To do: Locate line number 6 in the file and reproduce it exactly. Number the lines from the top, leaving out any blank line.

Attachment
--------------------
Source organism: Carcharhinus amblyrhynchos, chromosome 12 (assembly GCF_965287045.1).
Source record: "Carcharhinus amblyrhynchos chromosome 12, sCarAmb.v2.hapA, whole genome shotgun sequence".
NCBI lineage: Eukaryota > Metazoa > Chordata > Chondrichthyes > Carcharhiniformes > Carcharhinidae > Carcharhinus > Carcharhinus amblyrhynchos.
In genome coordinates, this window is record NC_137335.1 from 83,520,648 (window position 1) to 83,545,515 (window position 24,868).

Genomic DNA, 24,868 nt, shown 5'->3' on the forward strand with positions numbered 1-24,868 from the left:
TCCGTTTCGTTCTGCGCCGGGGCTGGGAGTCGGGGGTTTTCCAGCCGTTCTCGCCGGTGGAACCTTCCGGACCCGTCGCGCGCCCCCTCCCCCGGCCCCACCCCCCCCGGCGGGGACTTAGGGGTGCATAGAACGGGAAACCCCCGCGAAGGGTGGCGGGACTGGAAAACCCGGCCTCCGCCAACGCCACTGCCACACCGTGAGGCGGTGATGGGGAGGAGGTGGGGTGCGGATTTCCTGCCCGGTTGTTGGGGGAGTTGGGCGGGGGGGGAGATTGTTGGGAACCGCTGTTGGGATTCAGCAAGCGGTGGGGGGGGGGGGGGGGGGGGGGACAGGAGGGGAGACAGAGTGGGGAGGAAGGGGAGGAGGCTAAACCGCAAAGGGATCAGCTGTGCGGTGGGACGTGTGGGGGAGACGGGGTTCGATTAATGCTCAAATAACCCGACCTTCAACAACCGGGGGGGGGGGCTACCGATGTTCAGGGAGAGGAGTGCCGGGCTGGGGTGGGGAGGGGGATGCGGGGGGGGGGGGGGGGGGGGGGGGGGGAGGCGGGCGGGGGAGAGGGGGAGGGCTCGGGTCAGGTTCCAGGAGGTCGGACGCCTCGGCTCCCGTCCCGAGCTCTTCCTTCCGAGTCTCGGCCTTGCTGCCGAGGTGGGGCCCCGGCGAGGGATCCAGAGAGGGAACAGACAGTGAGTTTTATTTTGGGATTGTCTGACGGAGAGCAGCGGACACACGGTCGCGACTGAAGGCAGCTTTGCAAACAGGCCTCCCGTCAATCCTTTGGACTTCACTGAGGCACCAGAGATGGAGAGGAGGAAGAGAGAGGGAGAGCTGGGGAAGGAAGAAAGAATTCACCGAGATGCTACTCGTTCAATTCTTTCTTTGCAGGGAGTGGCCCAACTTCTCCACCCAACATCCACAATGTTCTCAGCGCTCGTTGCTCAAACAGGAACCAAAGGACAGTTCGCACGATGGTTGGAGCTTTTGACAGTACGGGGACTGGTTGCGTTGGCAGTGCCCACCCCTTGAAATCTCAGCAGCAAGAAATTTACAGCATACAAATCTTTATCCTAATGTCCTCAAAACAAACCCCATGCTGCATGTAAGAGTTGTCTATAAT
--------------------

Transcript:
TCCGTTTCGTTCTGCGCCGGGGCTGGGAGTCGGGGGTTTTCCAGCCGTTCTCGCCGGTGGAACCTTCCGGACCCGTCGCGCGCCCCCTCCCCCGGCCCCACCCCCCCCGGCGGGGACTTAGGGGTGCATAGAACGGGAAACCCCCGCGAAGGGTGGCGGGACTGGAAAACCCGGCCTCCGCCAACGCCACTGCCACACCGTGAGGCGGTGATGGGGAGGAGGTGGGGTGCGGATTTCCTGCCCGGTTGTTGGGGGAGTTGGGCGGGGGGGGAGATTGTTGGGAACCGCTGTTGGGATTCAGCAAGCGGTGGGGGGGGGGGGGGGGGGGGGGACAGGAGGGGAGACAGAGTGGGGAGGAAGGGGAGGAGGCTAAACCGCAAAGGGATCAGCTGTGCGGTGGGACGTGTGGGGGAGACGGGGTTCGATTAATGCTCAAATAACCCGACCTTCAACAACCGGGGGGGGGGGCTACCGATGTTCAGGGAGAGGAGTGCCGGGCTGGGGTGGGGAGGGGGATGCGGGGGGGGGGGGGGGGGGGGGGGGGGGAGGCGGGCGGGGGAGAGGGGGAGGGCTCGGGTCAGGTTCCAGGAGGTCGGACGCCTCGGCTCCCGTCCCGAGCTCTTCCTTCCGAGTCTCGGCCTTGCTGCCGAGGTGGGGCCCCGGCGAGGGATCCAGAGAGGGAACAGACAGTGAGTTTTATTTTGGGATTGTCTGACGGAGAGCAGCGGACACACGGTCGCGACTGAAGGCAGCTTTGCAAACAGGCCTCCCGTCAATCCTTTGGACTTCACTGAGGCACCAGAGATGGAGAGGAGGAAGAGAGAGGGAGAGCTGGGGAAGGAAGAAAGAATTCACCGAGATGCTACTCGTTCAATTCTTTCTTTGCAGGGAGTGGCCCAACTTCTCCACCCAACATCCACAATGTTCTCAGCGCTCGTTGCTCAAACAGGAACCAAAGGACAGTTCGCACGATGGTTGGAGCTTTTGACAGTACGGGGACTGGTTGCGTTGGCAGTGCCCACCCCTTGAAATCTCAGCAGCAAGAAATTTACAGCATACAAATCTTTATCCTAATGTCCTCAAAACAAACCCCATGCTGCATGTAAGAGTTGTCTATAAT